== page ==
Auto insurance is big business, and because liability insurance is required of every car owner by law, it means big profits for the companies that write the policies. The more premiums they take in and the fewer claims they pay out, the greater the profits they generate. And profits are what the insurance business is all about.
Auto insurance bad faith refers to the failure of an auto insurance company to treat your claim in good faith and fair dealings. If you run into issues obtaining fair financial compensation from an insurance company after a car accident in Arizona, you may be a victim of bad faith. Contact an attorney from Surrano Law Offices to discuss your legal options. We can help you protect your rights and seek justice for auto insurance bad faith.
Arizona Car Insurance Claim Resources
- Types of Arizona Auto Insurance Claims
- Why Auto Insurers Exist
- What Is Arizona’s Unfair Claim Settlement Practices Act?
- Examples of Auto Insurance Bad Faith
- What You Need to Prove an Auto Insurance Bad Faith Claim
- Potential Victims of Insurance Company Bad Faith
- Effects of Insurance Bad Faith
Types of Arizona Auto Insurance Claims
As is the case in all 50 states, proof of financial responsibility is required of all motor vehicle drivers in Arizona. Drivers in Arizona must carry at least the minimum required amounts of automobile insurance. Arizona is a fault-based or tort-based insurance state, meaning all drivers must carry liability insurance to pay for the injuries and property damage of others involved in a crash. The required amounts of liability insurance in Arizona are currently $25,000 per person and $50,000 per accident in bodily injury insurance, as well as $15,000 in property damage liability insurance.
Other types of car insurance are also available, resulting in a total of six possible types of Arizona auto insurance claims after an accident:
- Bodily injury liability insurance claim. A claim for injuries caused to someone else in an automobile accident
- Personal injury protection (PIP) or medical payment claim. A claim for injuries caused to the policyholder. PIP is available in no-fault states, while med-pay insurance is available in fault states.
- Property damage liability claim. Insurance to pay for the repairs that are necessary for the other driver’s vehicle, or the precrash value of a totaled car.
- Collision insurance claim. A claim for damage to the policyholder’s own vehicle after a car accident, regardless of fault.
- Comprehensive insurance claim. A claim for damage to the policyholder’s vehicle due to something other than a crash, such as a natural disaster or vandalism.
- Uninsured or underinsured motorist claim. A claim for first-party insurance coverage when the at-fault party is illegally driving without insurance.
Understanding the types of car insurance that you have on your policy can help you determine your legal options after an accident. If you only have the minimum required amounts of insurance, for example, and you cause a car accident, you may not be eligible for coverage for your own medical bills or property damage repairs through your car insurance provider. You must purchase additional, optional types of insurance in Arizona for first-party coverage.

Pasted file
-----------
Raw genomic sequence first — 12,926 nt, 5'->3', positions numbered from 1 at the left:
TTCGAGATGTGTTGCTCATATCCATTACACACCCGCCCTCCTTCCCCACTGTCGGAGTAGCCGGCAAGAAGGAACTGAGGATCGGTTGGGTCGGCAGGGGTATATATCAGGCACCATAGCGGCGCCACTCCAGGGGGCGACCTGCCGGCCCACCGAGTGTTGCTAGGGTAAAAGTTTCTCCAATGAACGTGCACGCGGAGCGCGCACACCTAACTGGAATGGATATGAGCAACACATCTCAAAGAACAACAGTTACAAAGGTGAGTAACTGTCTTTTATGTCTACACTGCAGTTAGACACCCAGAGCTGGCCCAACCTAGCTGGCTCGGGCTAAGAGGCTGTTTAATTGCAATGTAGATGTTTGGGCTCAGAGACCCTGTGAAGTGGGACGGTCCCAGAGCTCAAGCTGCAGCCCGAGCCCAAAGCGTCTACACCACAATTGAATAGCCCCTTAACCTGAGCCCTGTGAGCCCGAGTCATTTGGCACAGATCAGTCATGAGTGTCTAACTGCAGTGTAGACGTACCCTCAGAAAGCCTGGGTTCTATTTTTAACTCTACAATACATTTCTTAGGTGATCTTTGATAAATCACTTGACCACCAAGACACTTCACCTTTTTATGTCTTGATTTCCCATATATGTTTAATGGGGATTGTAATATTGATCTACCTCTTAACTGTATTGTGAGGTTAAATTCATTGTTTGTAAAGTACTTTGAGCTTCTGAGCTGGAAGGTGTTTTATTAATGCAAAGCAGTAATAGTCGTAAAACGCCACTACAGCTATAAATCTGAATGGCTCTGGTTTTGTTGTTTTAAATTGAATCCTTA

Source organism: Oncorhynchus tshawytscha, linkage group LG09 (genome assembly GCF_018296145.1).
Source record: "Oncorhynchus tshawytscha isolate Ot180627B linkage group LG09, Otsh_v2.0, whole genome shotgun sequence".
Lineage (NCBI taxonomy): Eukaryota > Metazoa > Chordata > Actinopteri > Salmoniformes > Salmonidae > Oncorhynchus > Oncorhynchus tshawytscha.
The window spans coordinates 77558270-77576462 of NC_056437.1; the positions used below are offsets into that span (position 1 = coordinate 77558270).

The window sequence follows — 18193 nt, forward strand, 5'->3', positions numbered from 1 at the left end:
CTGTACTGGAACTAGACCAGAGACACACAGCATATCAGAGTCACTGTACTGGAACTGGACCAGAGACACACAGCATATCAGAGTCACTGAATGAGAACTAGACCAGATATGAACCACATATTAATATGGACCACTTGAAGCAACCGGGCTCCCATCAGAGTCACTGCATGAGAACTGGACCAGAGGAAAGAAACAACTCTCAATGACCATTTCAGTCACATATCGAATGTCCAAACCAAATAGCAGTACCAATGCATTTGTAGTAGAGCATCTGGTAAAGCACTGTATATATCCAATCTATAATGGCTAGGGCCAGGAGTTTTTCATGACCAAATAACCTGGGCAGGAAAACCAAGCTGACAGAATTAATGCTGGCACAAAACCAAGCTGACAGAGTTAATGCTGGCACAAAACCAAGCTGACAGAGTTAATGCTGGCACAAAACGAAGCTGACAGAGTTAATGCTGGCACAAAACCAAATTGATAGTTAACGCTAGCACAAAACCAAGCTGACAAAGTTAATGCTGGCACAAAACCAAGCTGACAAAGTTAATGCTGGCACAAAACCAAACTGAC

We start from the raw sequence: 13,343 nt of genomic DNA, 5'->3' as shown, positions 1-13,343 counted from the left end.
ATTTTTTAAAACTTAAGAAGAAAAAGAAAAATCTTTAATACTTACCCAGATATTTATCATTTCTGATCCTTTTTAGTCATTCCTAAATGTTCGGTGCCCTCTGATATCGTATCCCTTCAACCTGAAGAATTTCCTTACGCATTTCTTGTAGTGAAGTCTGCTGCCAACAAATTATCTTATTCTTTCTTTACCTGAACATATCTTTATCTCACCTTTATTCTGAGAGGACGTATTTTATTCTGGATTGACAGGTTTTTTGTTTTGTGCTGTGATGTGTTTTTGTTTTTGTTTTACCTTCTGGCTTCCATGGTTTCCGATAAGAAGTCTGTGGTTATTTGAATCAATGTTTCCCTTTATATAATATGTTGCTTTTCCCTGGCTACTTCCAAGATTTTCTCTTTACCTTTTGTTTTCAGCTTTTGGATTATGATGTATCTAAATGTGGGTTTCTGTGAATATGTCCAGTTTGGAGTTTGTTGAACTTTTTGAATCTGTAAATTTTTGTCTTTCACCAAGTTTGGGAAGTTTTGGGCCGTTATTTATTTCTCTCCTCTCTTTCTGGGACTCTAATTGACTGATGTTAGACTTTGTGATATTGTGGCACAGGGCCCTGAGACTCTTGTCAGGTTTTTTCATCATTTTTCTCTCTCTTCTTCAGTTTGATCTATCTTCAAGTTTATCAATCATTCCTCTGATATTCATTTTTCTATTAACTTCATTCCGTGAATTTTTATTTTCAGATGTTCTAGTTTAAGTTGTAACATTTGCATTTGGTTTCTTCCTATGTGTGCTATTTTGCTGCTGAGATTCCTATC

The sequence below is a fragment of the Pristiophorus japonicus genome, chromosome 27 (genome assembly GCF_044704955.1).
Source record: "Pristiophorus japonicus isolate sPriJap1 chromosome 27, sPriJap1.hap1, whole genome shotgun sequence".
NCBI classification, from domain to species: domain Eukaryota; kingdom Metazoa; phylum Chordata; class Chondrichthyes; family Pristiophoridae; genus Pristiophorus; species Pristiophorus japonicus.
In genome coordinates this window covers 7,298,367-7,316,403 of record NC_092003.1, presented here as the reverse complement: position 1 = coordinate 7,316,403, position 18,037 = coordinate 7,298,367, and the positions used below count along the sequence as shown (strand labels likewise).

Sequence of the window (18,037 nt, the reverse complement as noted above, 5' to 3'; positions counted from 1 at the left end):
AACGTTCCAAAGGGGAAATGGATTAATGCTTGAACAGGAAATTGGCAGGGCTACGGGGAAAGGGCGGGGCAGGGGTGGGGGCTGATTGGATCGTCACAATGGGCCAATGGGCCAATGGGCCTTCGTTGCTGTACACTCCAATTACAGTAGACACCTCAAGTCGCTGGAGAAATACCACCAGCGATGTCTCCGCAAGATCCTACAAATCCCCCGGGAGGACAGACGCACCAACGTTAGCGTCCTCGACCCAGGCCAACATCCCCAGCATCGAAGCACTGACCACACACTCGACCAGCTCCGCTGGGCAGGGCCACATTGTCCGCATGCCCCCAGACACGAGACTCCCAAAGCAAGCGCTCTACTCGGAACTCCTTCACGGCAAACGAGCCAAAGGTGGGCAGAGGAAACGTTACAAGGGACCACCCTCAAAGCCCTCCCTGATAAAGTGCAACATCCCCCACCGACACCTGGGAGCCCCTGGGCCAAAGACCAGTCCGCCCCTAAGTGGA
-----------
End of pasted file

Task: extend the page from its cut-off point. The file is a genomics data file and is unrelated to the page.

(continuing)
Why Auto Insurers Exist—from Their Perspective
If you’ve been laboring under the illusion that insurance companies exist to pay your damages when you’ve been injured by their insured, to protect you from liability claims filed against you, or to pay uninsured motorist claims when you’ve been injured by an uninsured or underinsured driver, being involved in a car accident may prove to be a wake-up call. Writing policies and banking the premiums is the easy part of the insurance business, but paying on claims is not what they do best. Paying claims digs into their profits.
When an insurance carrier fails to pay a fair amount on a legitimate claim, the result can be a financial disaster for the injured. If they stall, deny or lowball a claim that deserves to be settled and the case goes to trial, resulting in a verdict against their policyholder that exceeds the value of the policy, their insured can be left responsible for the balance. These are examples of the harm that insurers do when an insurance company fails to act in good faith.
Insurance companies often get away with these tactics because so many people don’t realize that they are not powerless against powerful corporate insurance giants. In fact, when you have been a victim of an insurance company’s bad faith, you often have recourse and can force them to live up to their legal obligation to pay. In most cases, they will have to pay for your attorney fees on top of your damages. In some cases, you may even be awarded punitive damages as a punishment to remind them that acting in bad faith is unlawful, immoral, and unjust.
What Is Arizona’s Unfair Claim Settlement Practices Act?
Since insurance companies are for-profit businesses, many states have passed laws to help protect consumers. In Arizona, this law is called the Unfair Claim Settlement Practices Act. It outlines specific duties and responsibilities that insurance companies owe their claimants. It also dictates what an insurance company’s general business practices must look like. Here are some things that an insurance company cannot do under the act:
- Fail to adopt reasonable standards for the prompt investigation of a claim.
- Refuse to pay a claim without an adequate investigation of all available information.
- Require extraneous information from the claimant, such as requesting the same information twice.
- Fail to accept or reject a claim within a reasonable amount of time after receiving the proof of loss forms.
- Fail to use good faith to effectuate a prompt, fair and equitable settlement of a valid claim.
- Force a policyholder to go to trial to recover an amount that is due under the insurance policy.
- Attempt to settle the claim for less than a reasonable person would be entitled to in the same situation.
- Delay the investigation or the payment of a claim without cause.
- Deny liability for a motor vehicle accident claim without reasonable investigation.